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I would like to perform the following:

if(x == true)
    // do this on behalf of x
    // do this on behalf of x
    // do this on behalf of x

Using a conditional operator, is this correct?

x == true ? { /*do a*/, /*do b*/, /*do c*/ } : y == true ? ... ;

Is this malformed?

I am not nesting more than one level with a conditional operator.

The expressions I intend to use are highly terse and simple making a conditional operator, in my opinion, worth using.

P.S. I am not asking A. Which I should use? B. Which is better C. Which is more appropriate

P.S. I am asking how to convert an if-else statement to a ternary conditional operator.

Any advice given on this question regarding coding standards etc. are simply undesired.

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This is mostly a style issue (although in some cases, you may find syntax gets in the way too). I'd say the first alternative is generally much more readable. –  Mats Petersson Apr 24 '13 at 12:03
if (a) b else c; is a statement. a ? b : c is an expression. Pick the one that makes sense. –  Kerrek SB Apr 24 '13 at 12:05
@Mushy: I don't see any reason to "compress" code more than necessary. Why would that be better? –  Mats Petersson Apr 24 '13 at 12:57
Once upon a time, when you had 12k RAM and a 10 cps printing terminal, being terse was good. That went away about 1978. –  Bo Persson Apr 24 '13 at 13:00
@Mushy: So, you are asking which is better, but you can't change it, because the code is really old. Sorry, but if you don't want to know which is better, because you can't change it, why are you asking? I still think that if you are ever writing NEW code, you should try as best as you can, to convert it to "more readable". There is no excuse these days to write unreadable code just because it's shorter. –  Mats Petersson Apr 24 '13 at 14:09

3 Answers 3

up vote 3 down vote accepted

Don't compare booleans to true and false. There's no point because they're true or false already! Just write

if (x)
    // do this on behalf of x
    // do this on behalf of x
    // do this on behalf of x

Your second example doesn't compile because you use { and }. But this might

x ? ( /*do a*/, /*do b*/, /*do c*/ ) : y ? ... ;

but it does depend on what /*do a*/ etc are.

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Good point and thank you regarding booleans but that was just for illustration purposes as I was trying to make a meaningful example. Now I will try your solution. –  Mushy Apr 24 '13 at 12:11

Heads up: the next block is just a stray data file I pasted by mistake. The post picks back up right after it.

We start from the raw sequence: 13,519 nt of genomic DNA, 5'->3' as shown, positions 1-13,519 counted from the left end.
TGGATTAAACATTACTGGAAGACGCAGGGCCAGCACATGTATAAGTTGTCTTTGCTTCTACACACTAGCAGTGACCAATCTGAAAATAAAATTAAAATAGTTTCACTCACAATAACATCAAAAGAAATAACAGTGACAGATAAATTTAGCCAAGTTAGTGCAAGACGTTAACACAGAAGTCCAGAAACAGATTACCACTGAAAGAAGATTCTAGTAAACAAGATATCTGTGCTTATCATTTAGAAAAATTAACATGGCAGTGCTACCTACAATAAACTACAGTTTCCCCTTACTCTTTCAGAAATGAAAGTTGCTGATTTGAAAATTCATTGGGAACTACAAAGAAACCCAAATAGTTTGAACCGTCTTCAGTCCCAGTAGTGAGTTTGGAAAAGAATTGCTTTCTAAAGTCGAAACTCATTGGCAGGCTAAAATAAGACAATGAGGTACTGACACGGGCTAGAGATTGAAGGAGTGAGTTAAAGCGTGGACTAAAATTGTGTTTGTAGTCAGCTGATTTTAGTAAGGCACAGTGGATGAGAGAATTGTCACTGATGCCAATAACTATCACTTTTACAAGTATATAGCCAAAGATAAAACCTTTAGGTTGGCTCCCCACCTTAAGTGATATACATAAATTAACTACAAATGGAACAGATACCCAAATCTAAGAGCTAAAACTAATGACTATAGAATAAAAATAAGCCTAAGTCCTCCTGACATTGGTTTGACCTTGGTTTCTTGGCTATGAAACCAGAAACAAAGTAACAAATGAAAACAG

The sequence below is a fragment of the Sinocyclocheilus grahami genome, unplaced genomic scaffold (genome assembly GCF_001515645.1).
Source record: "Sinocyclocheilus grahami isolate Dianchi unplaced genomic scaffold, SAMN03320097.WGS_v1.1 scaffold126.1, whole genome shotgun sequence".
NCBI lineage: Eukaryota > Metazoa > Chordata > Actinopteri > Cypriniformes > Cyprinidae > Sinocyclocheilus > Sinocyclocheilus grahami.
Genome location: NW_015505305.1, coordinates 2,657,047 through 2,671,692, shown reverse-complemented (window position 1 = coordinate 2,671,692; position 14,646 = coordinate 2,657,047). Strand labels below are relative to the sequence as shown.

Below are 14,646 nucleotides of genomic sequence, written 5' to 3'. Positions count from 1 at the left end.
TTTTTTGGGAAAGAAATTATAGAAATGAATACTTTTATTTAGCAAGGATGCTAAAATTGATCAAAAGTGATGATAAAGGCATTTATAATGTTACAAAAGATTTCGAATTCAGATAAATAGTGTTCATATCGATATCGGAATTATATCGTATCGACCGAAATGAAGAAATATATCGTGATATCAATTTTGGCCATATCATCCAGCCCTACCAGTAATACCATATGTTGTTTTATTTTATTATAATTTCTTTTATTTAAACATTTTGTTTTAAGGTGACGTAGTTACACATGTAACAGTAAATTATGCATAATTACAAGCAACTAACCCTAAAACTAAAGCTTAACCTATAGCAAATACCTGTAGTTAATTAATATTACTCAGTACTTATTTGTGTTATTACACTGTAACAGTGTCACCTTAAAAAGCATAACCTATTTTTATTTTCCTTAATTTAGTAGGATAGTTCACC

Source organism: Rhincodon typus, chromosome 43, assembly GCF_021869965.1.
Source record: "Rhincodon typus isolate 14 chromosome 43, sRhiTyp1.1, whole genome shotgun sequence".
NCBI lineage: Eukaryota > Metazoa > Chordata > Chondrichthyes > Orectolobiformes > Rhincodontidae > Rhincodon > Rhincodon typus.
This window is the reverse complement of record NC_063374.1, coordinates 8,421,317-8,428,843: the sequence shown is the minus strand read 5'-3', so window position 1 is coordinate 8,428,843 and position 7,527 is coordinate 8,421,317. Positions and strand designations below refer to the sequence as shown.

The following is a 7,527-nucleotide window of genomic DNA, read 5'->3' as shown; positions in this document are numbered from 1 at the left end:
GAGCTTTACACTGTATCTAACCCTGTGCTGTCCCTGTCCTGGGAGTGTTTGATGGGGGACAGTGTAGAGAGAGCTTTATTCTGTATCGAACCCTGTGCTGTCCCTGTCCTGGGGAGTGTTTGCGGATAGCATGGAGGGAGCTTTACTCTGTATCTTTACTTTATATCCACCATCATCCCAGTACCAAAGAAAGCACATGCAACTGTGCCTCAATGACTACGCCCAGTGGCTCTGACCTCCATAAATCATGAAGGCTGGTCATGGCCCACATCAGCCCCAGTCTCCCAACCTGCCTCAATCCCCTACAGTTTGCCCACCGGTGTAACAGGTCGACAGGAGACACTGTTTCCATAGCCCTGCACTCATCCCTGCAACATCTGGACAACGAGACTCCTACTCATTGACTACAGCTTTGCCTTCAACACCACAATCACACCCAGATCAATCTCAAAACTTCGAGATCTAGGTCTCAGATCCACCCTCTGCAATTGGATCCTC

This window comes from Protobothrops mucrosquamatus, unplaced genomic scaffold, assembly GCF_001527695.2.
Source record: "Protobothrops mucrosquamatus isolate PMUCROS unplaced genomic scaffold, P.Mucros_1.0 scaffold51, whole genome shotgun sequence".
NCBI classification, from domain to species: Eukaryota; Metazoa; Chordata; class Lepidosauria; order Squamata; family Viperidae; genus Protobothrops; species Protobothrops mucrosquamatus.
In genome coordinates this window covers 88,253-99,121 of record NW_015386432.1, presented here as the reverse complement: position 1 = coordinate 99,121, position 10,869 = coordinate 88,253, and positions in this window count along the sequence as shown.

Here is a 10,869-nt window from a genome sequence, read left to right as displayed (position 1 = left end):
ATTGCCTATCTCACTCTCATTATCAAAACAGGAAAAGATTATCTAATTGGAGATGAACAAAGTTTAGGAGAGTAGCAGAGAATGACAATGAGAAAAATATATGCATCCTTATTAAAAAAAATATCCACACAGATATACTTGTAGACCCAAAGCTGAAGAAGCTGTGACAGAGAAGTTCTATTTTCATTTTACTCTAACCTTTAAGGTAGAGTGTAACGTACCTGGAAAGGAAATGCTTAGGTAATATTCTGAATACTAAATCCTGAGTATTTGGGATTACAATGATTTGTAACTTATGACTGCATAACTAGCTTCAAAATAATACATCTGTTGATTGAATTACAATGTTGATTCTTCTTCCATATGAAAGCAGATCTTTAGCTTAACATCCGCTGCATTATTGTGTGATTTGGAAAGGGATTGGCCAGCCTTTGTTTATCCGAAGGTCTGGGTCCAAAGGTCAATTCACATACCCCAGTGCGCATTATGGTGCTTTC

Using comma operator to string different expressions together is within the rules of the language, but it makes the code harder to read (because you have to spot the comma, which isn't always easy, especially if the expression isn't really simple.

The other factor is of course that you can ONLY do this for if (x) ... else if(y) ... type conditionals state.

Sometimes, it seems like people prefer "short code" from "readable code", which is of course great if you are in a competition of "who can write this in the fewest lines", but for everything else, particularly code that "on show" or shared with colleagues that also need to understand it - once a software project gets sufficiently large, it usually becomes hard to understand how the code works WITHOUT obfuscation that makes the code harder to read. I don't really see any benefit in using conditional statements in the way your second example described. It is possible that the example is bad, but generally, I'd say "don't do that".

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I should have noted that the expressions I use are highly terse and very simple. –  Mushy Apr 24 '13 at 12:15
Show a REAL sample of the actual code (in your question, as comments with code are rubbish on SO). –  Mats Petersson Apr 24 '13 at 12:17

Of course it works (with C++11). I have not tried a solution but following Herb Sutters way you can use ether a function call or a lambda which is immediately executed:

cond ? 
    int i = some_default_value;
        Do some operations ancalculate the value of i;
        i = some calculated value;
    return i;
} ()  
somefun() ;

I have not tried to compile it but here you have an result whih is either computed with an lambda or an normal function.

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